Decided: September 29, 1949.
STATE OF NEW JERSEY (BOROUGH OF BRADLEY BEACH), PLAINTIFF-RESPONDENT,
NAN GILLER, DEFENDANT-APPELLANT
Bigelow, McLean and Rogers. The opinion of the court was delivered by McLean, J.s.c.
[5 NJSuper Page 131]
This appeal brings before the court for review the conviction of the defendant in the Police Court of the Borough of Bradley Beach for violation of section 1, paragraph 5 of "An Ordinance regulating the Size, Number of Buildings and Position Thereof on the Rear of Lots in the Borough of Bradley Beach and Providing a Penalty for the Violation Thereof," adopted June 9, 1931, as amended and supplemented, and for violation of section 9 of the Ordinance of the Borough adopted June 9, 1937, prohibiting certain alterations and changes for the period alleged in the com XXX TEXT MISSING XXX converting the same for use by more than one family.
There is substantially no dispute that the defendant did use the first floor of the building in question for purposes other than garage purposes and did alter and change the building for use by more than one family and did continue said alterations and changes in existing buildings or structure plaint; and there is no dispute but that said actions did violate the said ordinance.
[5 NJSuper Page 132]
As the first reason for reversal defendant-appellant sets up that the trial judge erred in refusing to permit her to introduce proof of violations of a similar nature with that of which she was charged to show that the ordinance was arbitrary and capricious. The evidence was properly rejected. Berry v. Recorder's Court of Town of West Orange , 124 N.J.L. 385 (affirmed, 125 N.J.L. 273), is in point. In that case defendant had been convicted of stabling and letting horses out for hire in a restricted zone. It was asserted that three other stables similarly situated would render enforcement of the existing ordinance unreasonable as to him. Mr. Justice Heher held that other infringements of the ordinance afforded no justification for defendant's violation.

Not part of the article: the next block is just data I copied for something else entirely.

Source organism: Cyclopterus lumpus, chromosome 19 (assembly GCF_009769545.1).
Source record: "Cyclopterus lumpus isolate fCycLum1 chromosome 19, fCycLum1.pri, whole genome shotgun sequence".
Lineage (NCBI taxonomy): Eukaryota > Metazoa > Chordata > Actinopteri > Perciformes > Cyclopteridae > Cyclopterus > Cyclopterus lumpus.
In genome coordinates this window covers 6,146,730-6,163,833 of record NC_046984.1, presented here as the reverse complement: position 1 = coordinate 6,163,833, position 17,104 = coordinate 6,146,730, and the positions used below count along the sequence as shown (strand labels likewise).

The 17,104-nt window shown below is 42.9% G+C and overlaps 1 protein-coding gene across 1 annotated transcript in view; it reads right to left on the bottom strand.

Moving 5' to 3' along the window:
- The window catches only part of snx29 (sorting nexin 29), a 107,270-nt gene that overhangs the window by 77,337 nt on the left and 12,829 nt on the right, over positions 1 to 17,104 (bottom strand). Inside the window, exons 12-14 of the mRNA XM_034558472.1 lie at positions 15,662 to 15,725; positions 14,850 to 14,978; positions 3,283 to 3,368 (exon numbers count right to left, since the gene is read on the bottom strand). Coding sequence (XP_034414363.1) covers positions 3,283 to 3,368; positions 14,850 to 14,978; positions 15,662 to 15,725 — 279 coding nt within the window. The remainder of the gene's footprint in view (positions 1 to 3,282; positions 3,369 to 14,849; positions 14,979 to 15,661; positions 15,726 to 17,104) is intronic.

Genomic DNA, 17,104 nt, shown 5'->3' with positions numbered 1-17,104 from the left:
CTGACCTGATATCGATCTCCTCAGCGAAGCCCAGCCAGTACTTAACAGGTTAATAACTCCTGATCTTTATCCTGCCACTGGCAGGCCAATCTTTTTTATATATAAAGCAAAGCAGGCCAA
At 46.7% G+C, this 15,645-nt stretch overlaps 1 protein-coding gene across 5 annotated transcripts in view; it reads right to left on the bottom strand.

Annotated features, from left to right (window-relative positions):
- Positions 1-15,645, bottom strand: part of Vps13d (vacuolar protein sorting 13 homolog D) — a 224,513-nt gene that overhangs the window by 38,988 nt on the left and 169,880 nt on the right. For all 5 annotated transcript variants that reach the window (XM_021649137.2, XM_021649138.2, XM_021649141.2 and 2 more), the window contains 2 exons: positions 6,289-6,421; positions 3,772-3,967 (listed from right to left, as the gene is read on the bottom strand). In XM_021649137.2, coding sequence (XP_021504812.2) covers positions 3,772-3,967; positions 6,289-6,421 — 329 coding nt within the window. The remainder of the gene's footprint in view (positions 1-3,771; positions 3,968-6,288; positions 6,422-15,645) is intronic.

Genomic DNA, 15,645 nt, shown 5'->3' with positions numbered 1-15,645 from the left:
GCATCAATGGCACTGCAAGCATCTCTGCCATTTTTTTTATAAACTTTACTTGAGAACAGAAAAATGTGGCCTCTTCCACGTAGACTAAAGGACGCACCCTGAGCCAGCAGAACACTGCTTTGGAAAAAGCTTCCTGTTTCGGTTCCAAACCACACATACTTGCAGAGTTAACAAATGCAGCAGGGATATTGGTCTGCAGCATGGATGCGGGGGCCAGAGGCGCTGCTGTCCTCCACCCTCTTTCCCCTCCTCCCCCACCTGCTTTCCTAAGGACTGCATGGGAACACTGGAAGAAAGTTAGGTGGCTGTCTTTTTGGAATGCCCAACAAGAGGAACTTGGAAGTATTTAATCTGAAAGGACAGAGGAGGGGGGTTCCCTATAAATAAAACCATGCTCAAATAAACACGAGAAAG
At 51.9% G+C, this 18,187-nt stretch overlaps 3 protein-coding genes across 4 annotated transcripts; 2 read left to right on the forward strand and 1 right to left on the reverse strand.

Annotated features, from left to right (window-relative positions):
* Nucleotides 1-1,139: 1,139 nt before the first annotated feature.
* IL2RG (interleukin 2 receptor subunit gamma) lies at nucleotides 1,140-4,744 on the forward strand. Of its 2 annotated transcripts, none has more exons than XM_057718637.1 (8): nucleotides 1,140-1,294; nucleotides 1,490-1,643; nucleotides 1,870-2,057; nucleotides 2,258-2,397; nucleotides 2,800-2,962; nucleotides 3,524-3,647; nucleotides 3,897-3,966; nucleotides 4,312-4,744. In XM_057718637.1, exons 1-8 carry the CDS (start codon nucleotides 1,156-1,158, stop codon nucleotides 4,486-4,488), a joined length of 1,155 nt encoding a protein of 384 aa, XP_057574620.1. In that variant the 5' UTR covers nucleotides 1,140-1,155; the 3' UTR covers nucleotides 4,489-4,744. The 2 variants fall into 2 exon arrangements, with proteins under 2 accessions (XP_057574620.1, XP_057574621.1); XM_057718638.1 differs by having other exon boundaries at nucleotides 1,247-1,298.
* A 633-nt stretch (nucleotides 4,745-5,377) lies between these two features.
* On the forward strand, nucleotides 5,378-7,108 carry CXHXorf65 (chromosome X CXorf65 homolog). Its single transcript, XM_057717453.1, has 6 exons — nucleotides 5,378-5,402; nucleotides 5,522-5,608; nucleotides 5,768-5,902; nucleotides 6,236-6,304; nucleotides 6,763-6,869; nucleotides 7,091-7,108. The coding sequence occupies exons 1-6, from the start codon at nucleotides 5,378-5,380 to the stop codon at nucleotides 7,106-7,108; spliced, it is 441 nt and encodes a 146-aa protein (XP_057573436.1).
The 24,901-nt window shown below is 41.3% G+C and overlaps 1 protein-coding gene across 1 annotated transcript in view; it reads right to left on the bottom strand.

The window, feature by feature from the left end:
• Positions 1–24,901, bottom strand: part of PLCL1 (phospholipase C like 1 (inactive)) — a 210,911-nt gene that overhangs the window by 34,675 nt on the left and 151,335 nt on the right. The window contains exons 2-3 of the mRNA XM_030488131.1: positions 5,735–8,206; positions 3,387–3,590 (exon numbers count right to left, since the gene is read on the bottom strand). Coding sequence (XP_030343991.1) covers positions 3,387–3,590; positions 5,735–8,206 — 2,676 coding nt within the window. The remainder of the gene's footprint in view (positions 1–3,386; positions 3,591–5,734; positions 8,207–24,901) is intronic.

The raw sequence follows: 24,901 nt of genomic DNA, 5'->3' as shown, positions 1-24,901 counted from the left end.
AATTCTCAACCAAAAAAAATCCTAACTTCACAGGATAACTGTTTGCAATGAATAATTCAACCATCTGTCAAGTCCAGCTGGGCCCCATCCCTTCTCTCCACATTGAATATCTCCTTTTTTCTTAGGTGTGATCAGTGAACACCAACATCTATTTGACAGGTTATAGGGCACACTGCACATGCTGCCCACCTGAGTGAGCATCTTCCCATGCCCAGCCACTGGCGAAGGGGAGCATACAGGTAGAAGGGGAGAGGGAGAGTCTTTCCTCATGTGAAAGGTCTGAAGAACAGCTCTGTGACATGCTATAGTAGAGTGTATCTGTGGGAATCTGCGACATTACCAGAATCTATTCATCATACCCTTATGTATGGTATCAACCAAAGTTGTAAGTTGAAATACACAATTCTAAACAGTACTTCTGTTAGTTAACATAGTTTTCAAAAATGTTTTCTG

Secondly, the defendant argues as reason for reversal that the ordinances in question are invalid because of an illusory classification. This matter was not a part of the record below and will not be considered on appeal. Schwartz v. Rothman , 1 N.J. 206 (Sup. Ct. 1948).
Thirdly, the defendant argues that the trial judge erred in refusing to permit the defendant-appellant to testify as to conversations with the Mayor and Commissioners of Bradley Beach concerning the alterations of the first floor of the rear building from a garage to an apartment. The purpose in asking this question was to show that the defendant-appellant did make inquiry of the Mayor and Commissioners, that they actually visited the apartment and told the defendant-appellant to proceed with the alterations because other properties in the immediate vicinity had been altered in a similar manner, and because there was no objection to such alteration.
The voluntary statements and unauthorized acts of its officials do not bind the municipality. The evidence was properly rejected. 31 C.J.S. 418; Home Fuel Oil Co. v. Glen Rock , 118 N.J.L. 340; Giordano v. Dumont , 137 N.J.L. 740.
The judgment of the court below is affirmed.